Artist JR on Why He’s Glad ‘Everybody on the NRA Side Has Loved’ His Epic Mural About America’s Gun Crisis
The artist has a show at Pace and a mural on the Bowery.
When French street artist JR teamed up with TIME magazine on his multimedia project “Guns in America,” he was hoping to get the public’s attention and to inspire people across the US to engage in meaningful conversation about gun violence. If the early response is any indication, it would seem that the artist has already accomplished at least one of those goals.
It was standing room only at Pace Gallery in Chelsea on Thursday night, where the artist joined representatives of TIME and some of the project’s 245 participants to talk about the gun debate and the search for common ground on a deeply divisive issue. A massive video mural featuring staunch gun control advocates as well as avid gun enthusiasts is on view on 24th Street through November 3, courtesy of FuturePace.
For the project, JR has also made one of his signature pastings, a still version of the massive image, which also graces the magazine’s November 5 issue, on the Bowery Wall, one of the city’s best-known spots for sanctioned street art. (He’s the only artist to take over the wall twice.) JR’s team of eight, outfitted in matching jumpsuits to keep from ruining their clothes with wheatpaste, arrived at about 9 a.m. at the wall Friday morning. Two hours later, they were almost finished, despite delays thanks to the crowds mobbing the artist, who was clad as always in a sunglasses and hat.
Someone from TIME was handing out magazines, and JR was dutifully signing autographs, almost as if cementing his status—after last year’s Oscar nomination for his film Faces Places—as a rock star of the art world. “This one is for the girl in the coffee shop around the corner,” said one man, brandishing two magazines. “She said she loves you, so I said I’d come back and get one for her.”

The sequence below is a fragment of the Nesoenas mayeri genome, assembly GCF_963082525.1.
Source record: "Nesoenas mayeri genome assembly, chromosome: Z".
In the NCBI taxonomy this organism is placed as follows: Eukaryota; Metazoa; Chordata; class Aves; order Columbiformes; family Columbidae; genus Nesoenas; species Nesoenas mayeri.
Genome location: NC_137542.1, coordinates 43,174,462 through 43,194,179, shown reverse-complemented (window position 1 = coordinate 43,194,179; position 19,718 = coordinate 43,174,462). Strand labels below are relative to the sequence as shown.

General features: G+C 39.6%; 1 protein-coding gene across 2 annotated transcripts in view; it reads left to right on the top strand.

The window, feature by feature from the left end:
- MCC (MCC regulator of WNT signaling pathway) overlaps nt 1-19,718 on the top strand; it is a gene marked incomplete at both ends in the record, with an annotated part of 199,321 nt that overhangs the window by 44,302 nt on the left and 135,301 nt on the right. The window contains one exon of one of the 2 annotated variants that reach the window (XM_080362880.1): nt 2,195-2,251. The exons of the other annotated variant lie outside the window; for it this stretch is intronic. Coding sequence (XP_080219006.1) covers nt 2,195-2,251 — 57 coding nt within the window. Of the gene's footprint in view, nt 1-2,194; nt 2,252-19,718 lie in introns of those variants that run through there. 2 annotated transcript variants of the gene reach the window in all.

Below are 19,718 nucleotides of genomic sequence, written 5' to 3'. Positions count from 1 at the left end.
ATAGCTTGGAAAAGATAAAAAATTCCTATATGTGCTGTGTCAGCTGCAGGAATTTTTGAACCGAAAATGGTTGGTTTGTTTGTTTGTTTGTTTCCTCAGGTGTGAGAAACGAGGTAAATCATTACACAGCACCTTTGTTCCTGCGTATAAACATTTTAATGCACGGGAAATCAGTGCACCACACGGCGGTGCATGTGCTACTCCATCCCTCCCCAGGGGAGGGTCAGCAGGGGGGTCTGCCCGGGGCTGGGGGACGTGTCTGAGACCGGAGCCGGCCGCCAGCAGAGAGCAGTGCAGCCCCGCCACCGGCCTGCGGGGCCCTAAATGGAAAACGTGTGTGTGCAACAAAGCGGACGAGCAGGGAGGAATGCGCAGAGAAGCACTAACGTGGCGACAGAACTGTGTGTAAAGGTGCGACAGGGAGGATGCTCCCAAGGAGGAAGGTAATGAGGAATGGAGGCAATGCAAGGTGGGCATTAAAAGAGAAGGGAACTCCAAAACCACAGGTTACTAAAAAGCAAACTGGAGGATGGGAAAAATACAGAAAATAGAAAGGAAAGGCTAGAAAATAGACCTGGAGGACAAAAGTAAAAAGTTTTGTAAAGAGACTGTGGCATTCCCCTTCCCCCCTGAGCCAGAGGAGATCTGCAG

Others had turned up specifically to see the artist in action. Helene Landau and her daughter Dana Landau, were in New York to see a friend, but Dana, a photographer, had been eager to see JR’s latest work. The Landaus live in Israel, where JR had once done a pasting on their Kibbutz, which they had saved upon its deinstallation.
There was even one of the mural’s subjects on hand for its public unveiling: Dianna Muller, a former cop and champion competitive shooter from Tulsa, Oklahoma. “I was definitely skeptical” about participating in the project, she admitted to artnet News. “But I didn’t want them to talk to somebody else. I feel like I’m your average gun owner, and I wanted to make sure that our side was heard.”
As tourists and fans lined up, JR was unfazed by all the attention, decidedly optimistic that the piece was already having an impact. “These people walking by, that’s where the conversation starts. It’s when people start listening to everybody,” he told artnet News, citing the feedback from participants in the mural who held diametrically opposed points of view, but found that they were able to learn a lot from one another. “They were speaking for hours and realized they had more in common than they thought!”
Sadly, the mural’s undeniable timeliness was underscored just a day later, when a man opened fire at a synagogue in Pittsburgh. As reported by Bowery Boogie, the mural was tagged with the number 11 in bright red, representing the number of victims killed in the nation’s latest mass shooting.